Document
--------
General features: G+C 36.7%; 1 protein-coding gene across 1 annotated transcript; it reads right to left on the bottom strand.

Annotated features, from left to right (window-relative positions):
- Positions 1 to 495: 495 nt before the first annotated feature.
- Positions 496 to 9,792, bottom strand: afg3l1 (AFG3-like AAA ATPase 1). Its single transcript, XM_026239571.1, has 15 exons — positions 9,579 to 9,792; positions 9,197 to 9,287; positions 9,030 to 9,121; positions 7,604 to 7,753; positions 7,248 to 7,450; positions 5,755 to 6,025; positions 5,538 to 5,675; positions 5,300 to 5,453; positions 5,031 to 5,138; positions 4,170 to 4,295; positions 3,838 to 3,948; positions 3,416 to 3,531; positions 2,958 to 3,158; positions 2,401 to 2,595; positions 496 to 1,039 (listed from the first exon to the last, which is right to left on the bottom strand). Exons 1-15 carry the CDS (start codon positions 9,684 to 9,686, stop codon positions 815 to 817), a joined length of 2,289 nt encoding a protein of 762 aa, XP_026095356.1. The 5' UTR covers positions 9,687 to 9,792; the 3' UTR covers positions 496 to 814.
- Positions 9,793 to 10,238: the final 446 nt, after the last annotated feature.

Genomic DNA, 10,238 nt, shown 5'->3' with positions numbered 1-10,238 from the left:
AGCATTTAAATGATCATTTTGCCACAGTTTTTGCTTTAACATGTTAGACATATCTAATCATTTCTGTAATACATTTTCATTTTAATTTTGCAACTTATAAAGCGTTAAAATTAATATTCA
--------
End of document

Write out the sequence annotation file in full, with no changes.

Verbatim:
General features: G+C 36.7%; 1 protein-coding gene across 1 annotated transcript; it reads right to left on the bottom strand.

Annotated features, from left to right (window-relative positions):
- Positions 1 to 495: 495 nt before the first annotated feature.
- Positions 496 to 9,792, bottom strand: afg3l1 (AFG3-like AAA ATPase 1). Its single transcript, XM_026239571.1, has 15 exons — positions 9,579 to 9,792; positions 9,197 to 9,287; positions 9,030 to 9,121; positions 7,604 to 7,753; positions 7,248 to 7,450; positions 5,755 to 6,025; positions 5,538 to 5,675; positions 5,300 to 5,453; positions 5,031 to 5,138; positions 4,170 to 4,295; positions 3,838 to 3,948; positions 3,416 to 3,531; positions 2,958 to 3,158; positions 2,401 to 2,595; positions 496 to 1,039 (listed from the first exon to the last, which is right to left on the bottom strand). Exons 1-15 carry the CDS (start codon positions 9,684 to 9,686, stop codon positions 815 to 817), a joined length of 2,289 nt encoding a protein of 762 aa, XP_026095356.1. The 5' UTR covers positions 9,687 to 9,792; the 3' UTR covers positions 496 to 814.
- Positions 9,793 to 10,238: the final 446 nt, after the last annotated feature.

Genomic DNA, 10,238 nt, shown 5'->3' with positions numbered 1-10,238 from the left:
AGCATTTAAATGATCATTTTGCCACAGTTTTTGCTTTAACATGTTAGACATATCTAATCATTTCTGTAATACATTTTCATTTTAATTTTGCAACTTATAAAGCGTTAAAATTAATATTCA